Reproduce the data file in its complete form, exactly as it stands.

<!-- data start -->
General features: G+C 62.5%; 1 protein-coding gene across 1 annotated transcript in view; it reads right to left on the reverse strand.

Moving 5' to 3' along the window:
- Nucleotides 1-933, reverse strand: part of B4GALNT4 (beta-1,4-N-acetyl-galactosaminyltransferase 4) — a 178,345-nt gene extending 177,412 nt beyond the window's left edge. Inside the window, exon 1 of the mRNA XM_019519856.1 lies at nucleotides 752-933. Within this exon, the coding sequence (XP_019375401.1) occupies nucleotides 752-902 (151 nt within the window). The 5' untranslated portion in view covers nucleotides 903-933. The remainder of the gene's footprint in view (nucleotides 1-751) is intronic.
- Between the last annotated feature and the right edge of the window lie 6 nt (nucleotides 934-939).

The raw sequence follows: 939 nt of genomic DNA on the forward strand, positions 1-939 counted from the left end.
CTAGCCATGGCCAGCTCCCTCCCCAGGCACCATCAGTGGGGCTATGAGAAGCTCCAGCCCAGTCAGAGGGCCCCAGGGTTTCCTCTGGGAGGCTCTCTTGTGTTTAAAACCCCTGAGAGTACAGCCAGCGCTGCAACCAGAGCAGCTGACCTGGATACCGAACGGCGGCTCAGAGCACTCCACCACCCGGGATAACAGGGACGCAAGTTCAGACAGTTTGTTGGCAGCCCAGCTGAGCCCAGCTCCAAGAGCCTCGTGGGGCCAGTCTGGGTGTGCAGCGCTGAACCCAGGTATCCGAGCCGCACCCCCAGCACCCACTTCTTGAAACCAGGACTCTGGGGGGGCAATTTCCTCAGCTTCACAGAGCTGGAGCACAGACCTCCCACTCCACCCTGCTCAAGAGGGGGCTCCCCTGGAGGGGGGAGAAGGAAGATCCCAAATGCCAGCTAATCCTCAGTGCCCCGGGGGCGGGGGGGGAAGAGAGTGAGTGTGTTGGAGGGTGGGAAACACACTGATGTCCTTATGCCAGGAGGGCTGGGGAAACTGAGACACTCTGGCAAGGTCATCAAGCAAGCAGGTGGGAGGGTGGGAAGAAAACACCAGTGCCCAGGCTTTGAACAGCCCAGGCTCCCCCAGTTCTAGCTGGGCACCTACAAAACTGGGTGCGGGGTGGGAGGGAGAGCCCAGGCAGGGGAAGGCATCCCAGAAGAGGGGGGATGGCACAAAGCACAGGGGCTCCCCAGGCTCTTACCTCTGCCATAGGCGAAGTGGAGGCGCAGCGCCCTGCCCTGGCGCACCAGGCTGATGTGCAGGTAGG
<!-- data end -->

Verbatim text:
General features: G+C 62.5%; 1 protein-coding gene across 1 annotated transcript in view; it reads right to left on the reverse strand.

Moving 5' to 3' along the window:
- Nucleotides 1-933, reverse strand: part of B4GALNT4 (beta-1,4-N-acetyl-galactosaminyltransferase 4) — a 178,345-nt gene extending 177,412 nt beyond the window's left edge. Inside the window, exon 1 of the mRNA XM_019519856.1 lies at nucleotides 752-933. Within this exon, the coding sequence (XP_019375401.1) occupies nucleotides 752-902 (151 nt within the window). The 5' untranslated portion in view covers nucleotides 903-933. The remainder of the gene's footprint in view (nucleotides 1-751) is intronic.
- Between the last annotated feature and the right edge of the window lie 6 nt (nucleotides 934-939).

The raw sequence follows: 939 nt of genomic DNA on the forward strand, positions 1-939 counted from the left end.
CTAGCCATGGCCAGCTCCCTCCCCAGGCACCATCAGTGGGGCTATGAGAAGCTCCAGCCCAGTCAGAGGGCCCCAGGGTTTCCTCTGGGAGGCTCTCTTGTGTTTAAAACCCCTGAGAGTACAGCCAGCGCTGCAACCAGAGCAGCTGACCTGGATACCGAACGGCGGCTCAGAGCACTCCACCACCCGGGATAACAGGGACGCAAGTTCAGACAGTTTGTTGGCAGCCCAGCTGAGCCCAGCTCCAAGAGCCTCGTGGGGCCAGTCTGGGTGTGCAGCGCTGAACCCAGGTATCCGAGCCGCACCCCCAGCACCCACTTCTTGAAACCAGGACTCTGGGGGGGCAATTTCCTCAGCTTCACAGAGCTGGAGCACAGACCTCCCACTCCACCCTGCTCAAGAGGGGGCTCCCCTGGAGGGGGGAGAAGGAAGATCCCAAATGCCAGCTAATCCTCAGTGCCCCGGGGGCGGGGGGGGAAGAGAGTGAGTGTGTTGGAGGGTGGGAAACACACTGATGTCCTTATGCCAGGAGGGCTGGGGAAACTGAGACACTCTGGCAAGGTCATCAAGCAAGCAGGTGGGAGGGTGGGAAGAAAACACCAGTGCCCAGGCTTTGAACAGCCCAGGCTCCCCCAGTTCTAGCTGGGCACCTACAAAACTGGGTGCGGGGTGGGAGGGAGAGCCCAGGCAGGGGAAGGCATCCCAGAAGAGGGGGGATGGCACAAAGCACAGGGGCTCCCCAGGCTCTTACCTCTGCCATAGGCGAAGTGGAGGCGCAGCGCCCTGCCCTGGCGCACCAGGCTGATGTGCAGGTAGG